[34] In finding that the appellant failed to implement and maintain a safe system of work, in that it failed to instruct the plaintiff as to the safe method of accessing and exiting the prime mover, and failed to ensure compliance with that method, the trial judge accepted the evidence of the respondent, and of the appellant, as to there being no system of training or instruction of truck drivers as to the safe method of exiting the cabin of the appellant’s prime movers. The trial judge also accepted the opinions expressed by the expert witnesses called at trial. There was ample evidence to support the trial judge’s finding in this respect.


[35] Further, there was ample evidence to support the trial judge’s finding that such a system of instruction could easily have been implemented, and that it was negligent and in breach of the appellant’s duty of care not to implement such a system of instruction. There was evidence that such a system existed elsewhere in the industry, including evidence from one of the experts that he had, in his earlier employment, undertaken such instruction with truck drivers under his control.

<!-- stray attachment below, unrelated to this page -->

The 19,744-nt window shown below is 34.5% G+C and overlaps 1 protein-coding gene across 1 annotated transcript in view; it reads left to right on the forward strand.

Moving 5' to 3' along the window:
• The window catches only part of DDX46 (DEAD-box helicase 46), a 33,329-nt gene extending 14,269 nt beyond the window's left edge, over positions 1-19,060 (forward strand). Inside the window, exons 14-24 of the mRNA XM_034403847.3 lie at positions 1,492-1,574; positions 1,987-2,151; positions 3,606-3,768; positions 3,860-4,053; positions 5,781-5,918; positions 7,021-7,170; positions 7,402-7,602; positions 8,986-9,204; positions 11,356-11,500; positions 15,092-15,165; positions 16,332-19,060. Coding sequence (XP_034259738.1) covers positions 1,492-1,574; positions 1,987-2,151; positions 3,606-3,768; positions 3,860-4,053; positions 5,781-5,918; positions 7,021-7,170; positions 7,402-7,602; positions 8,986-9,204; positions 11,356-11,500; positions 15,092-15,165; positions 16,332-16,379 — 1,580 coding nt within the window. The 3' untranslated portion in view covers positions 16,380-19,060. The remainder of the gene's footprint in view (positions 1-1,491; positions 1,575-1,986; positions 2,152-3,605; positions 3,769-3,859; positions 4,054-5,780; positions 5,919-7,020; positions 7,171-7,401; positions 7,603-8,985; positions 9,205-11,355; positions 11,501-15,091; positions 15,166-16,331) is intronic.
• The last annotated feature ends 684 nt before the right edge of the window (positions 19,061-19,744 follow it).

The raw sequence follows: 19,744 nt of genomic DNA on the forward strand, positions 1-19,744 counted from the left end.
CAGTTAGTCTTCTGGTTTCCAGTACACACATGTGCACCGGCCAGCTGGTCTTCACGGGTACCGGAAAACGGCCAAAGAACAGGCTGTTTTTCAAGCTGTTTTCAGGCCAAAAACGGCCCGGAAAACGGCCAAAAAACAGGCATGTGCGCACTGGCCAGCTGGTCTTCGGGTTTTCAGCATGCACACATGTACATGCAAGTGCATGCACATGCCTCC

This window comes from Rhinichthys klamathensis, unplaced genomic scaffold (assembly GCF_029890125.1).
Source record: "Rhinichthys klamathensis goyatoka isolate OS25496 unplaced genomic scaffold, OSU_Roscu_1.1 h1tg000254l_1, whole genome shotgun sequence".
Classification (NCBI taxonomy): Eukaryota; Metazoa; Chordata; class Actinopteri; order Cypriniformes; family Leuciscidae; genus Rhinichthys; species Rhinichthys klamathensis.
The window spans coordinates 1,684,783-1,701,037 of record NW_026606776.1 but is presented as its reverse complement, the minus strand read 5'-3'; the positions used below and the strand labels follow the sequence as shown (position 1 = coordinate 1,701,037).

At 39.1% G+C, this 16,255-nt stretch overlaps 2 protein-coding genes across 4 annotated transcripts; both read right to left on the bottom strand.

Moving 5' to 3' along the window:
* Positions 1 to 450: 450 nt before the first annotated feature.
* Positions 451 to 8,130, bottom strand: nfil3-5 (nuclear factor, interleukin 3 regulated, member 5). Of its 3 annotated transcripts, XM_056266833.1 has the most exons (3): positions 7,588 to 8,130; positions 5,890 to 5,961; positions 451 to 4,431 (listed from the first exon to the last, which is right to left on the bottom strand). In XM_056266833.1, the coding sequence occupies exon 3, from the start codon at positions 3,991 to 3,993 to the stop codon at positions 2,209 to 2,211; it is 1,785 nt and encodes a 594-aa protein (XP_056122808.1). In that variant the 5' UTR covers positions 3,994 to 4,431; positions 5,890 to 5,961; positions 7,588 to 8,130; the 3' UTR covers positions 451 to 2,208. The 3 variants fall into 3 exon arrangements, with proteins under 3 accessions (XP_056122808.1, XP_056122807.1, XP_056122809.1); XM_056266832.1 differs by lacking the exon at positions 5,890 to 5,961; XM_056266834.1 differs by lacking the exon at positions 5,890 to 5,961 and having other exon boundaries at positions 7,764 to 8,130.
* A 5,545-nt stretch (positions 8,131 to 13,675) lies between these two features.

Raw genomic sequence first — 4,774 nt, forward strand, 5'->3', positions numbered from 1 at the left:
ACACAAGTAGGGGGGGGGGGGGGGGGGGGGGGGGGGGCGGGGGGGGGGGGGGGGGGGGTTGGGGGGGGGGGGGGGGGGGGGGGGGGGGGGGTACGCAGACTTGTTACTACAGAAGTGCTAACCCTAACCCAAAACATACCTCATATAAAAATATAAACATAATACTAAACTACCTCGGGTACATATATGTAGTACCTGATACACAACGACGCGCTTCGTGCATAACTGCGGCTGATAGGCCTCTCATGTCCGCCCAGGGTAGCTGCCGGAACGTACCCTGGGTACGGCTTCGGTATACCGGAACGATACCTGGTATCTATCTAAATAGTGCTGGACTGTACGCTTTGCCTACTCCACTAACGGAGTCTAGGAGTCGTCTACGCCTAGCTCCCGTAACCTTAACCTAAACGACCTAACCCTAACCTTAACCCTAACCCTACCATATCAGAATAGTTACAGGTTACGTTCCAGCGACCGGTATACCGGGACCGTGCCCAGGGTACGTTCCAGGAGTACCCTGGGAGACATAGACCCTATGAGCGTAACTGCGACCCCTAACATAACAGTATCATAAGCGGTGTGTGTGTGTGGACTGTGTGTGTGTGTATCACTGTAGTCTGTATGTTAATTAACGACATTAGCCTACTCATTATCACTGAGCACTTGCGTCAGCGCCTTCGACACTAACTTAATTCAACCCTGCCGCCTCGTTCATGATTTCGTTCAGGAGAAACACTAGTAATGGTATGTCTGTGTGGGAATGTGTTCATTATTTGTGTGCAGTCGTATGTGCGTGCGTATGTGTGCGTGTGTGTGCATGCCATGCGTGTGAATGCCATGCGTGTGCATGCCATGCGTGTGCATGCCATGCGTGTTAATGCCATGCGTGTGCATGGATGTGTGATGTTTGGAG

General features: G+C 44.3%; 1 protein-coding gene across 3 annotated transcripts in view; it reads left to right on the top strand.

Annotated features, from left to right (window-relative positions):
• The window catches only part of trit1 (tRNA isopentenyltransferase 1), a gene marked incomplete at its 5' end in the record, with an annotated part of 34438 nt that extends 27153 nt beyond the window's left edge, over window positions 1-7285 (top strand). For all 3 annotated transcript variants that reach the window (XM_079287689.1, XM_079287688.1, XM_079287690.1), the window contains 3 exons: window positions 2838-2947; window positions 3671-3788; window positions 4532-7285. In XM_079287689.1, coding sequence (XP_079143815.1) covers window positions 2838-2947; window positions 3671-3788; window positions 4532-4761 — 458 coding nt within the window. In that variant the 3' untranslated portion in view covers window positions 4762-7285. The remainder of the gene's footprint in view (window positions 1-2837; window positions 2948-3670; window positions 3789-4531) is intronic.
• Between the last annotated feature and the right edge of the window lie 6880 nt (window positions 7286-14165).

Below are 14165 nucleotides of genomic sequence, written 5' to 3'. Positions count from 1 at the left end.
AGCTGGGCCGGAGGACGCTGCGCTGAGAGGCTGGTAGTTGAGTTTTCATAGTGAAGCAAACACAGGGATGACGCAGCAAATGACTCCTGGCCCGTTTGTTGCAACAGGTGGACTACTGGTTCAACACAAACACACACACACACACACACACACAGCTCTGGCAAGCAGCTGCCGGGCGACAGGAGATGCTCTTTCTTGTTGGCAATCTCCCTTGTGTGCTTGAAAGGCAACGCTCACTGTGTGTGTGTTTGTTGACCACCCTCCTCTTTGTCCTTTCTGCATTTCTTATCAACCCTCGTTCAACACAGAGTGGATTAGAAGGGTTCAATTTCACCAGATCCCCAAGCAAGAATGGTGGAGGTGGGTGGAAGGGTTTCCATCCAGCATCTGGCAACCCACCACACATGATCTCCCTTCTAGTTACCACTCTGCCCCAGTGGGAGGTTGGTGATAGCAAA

[36] The trial judge’s conclusions as to the first finding of negligence were in accord with the evidence accepted at trial. This ground of appeal fails.


The step


[37]      An employer has an obligation to provide safe and proper plant and equipment.

However, that obligation is discharged where the employer purchases appropriate equipment from a reputable manufacturer or supplier and makes any inspection which a reasonable employer would make.11